“It is well settled that [c]ourts have no inherent power to transfer property from one spouse to another; instead, that power must rest upon an enabling statute․ The court's authority to transfer property appurtenant to a dissolution proceeding rests on ․ [General Statutes] § 46b–81.3 ․ Accordingly, the court's authority to divide the personal property of the parties, pursuant to § 46b–81, must be exercised, if at all, at the time that it renders judgment dissolving the marriage․ General Statutes § 46b–86 (a)4 deprives the Superior Court of continuing jurisdiction over that portion of a dissolution judgment providing for the assignment of property of one party to the other party under ․ § 46b–81․ A court, therefore, does not have the authority to modify the division of property once the dissolution becomes final․ Stechel v. Foster, 125 Conn.App. 441, 446–47, 8 A.3d 545 (2010), cert. denied, 300 Conn. 904, 12 A.3d 572 (2011). A property distribution order may be modified ․ if the motion is filed on the basis of fraud, promptly upon the discovery of fraud.” (Footnotes in original; internal quotation marks omitted.) Sousa v. Sousa, supra, 157 Conn.App. at 595–96.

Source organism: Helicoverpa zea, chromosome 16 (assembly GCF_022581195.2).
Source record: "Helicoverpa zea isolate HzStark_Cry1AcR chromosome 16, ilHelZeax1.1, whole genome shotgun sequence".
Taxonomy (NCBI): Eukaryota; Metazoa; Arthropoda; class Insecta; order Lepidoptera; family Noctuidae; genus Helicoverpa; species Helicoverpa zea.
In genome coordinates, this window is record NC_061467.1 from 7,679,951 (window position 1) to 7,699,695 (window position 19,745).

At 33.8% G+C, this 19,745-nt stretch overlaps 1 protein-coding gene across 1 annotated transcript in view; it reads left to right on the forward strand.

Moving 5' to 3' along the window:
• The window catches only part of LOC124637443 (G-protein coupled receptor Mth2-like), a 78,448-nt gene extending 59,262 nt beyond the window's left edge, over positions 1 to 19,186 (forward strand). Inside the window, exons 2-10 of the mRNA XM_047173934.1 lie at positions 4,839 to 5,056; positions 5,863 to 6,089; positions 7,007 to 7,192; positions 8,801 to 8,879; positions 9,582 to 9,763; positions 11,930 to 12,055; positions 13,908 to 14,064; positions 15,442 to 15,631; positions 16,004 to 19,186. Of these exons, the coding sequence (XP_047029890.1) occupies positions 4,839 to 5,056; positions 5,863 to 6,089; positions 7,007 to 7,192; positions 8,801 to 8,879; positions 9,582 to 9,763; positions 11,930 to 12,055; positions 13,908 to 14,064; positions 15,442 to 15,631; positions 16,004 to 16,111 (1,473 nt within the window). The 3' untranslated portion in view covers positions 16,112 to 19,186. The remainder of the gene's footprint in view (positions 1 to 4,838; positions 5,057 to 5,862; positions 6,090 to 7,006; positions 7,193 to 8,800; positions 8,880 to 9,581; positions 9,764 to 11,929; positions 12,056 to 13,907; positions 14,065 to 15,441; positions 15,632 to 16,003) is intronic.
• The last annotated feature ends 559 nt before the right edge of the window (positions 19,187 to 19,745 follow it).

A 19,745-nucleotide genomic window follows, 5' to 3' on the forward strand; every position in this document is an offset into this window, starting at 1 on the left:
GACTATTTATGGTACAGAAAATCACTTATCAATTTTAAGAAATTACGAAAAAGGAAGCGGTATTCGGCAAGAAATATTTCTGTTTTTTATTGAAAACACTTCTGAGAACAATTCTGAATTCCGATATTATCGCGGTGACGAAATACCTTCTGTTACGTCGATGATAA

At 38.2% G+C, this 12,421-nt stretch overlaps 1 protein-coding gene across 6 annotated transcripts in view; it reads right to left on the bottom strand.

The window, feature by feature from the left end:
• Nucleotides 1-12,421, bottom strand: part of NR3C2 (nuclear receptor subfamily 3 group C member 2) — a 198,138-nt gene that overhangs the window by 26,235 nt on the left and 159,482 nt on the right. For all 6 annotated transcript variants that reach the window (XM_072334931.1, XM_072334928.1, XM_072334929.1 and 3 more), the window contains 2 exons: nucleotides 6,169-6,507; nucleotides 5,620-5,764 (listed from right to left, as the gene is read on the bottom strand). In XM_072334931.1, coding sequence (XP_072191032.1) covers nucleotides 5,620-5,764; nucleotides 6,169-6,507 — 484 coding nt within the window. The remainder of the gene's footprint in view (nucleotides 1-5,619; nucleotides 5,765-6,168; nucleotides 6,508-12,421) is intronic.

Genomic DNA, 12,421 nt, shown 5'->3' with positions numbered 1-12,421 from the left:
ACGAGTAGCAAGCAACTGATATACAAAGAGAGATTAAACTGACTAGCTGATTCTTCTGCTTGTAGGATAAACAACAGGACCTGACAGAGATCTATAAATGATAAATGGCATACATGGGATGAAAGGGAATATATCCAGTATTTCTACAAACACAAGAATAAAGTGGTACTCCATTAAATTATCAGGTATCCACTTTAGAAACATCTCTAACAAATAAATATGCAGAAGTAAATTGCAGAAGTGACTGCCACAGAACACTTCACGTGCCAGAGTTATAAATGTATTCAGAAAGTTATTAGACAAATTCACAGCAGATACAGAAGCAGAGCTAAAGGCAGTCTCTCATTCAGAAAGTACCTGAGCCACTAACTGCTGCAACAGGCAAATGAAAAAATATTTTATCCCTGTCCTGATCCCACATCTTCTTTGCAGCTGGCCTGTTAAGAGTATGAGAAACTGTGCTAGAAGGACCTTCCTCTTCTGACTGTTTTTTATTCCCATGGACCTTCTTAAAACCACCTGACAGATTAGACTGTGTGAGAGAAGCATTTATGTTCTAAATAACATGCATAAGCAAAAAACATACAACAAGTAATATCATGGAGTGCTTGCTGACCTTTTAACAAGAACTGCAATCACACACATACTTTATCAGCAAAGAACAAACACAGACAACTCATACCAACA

Here, there was neither a concession of fraud by the defendant contained in the parties' stipulation, nor a finding of fraud by the court. As a result, we conclude that the court was without jurisdiction to open the judgment of dissolution on the basis of the parties' stipulation for the limited purpose of redetermining financial matters, including the division of the parties' assets.5 See id. (absent finding of fraud, court acted outside of jurisdictional authority under § 46b–86 [a] in opening dissolution judgment approximately six years after judgment). Accordingly, all orders following the granting of the motion to open by stipulation are void. Bunche v. Bunche, 180 Conn. 285, 289, 429 A.2d 874 (1980) (§ 46b–81 deprives trial court of continuing jurisdiction over assignment of property appurtenant to dissolution proceeding). “It is well established that a court is without power to render a judgment if it lacks jurisdiction and that everything done under the judicial process of courts not having jurisdiction is, ipso facto, void.” (Internal quotation marks omitted.) Sousa v. Sousa, supra, 157 Conn.App. at 601.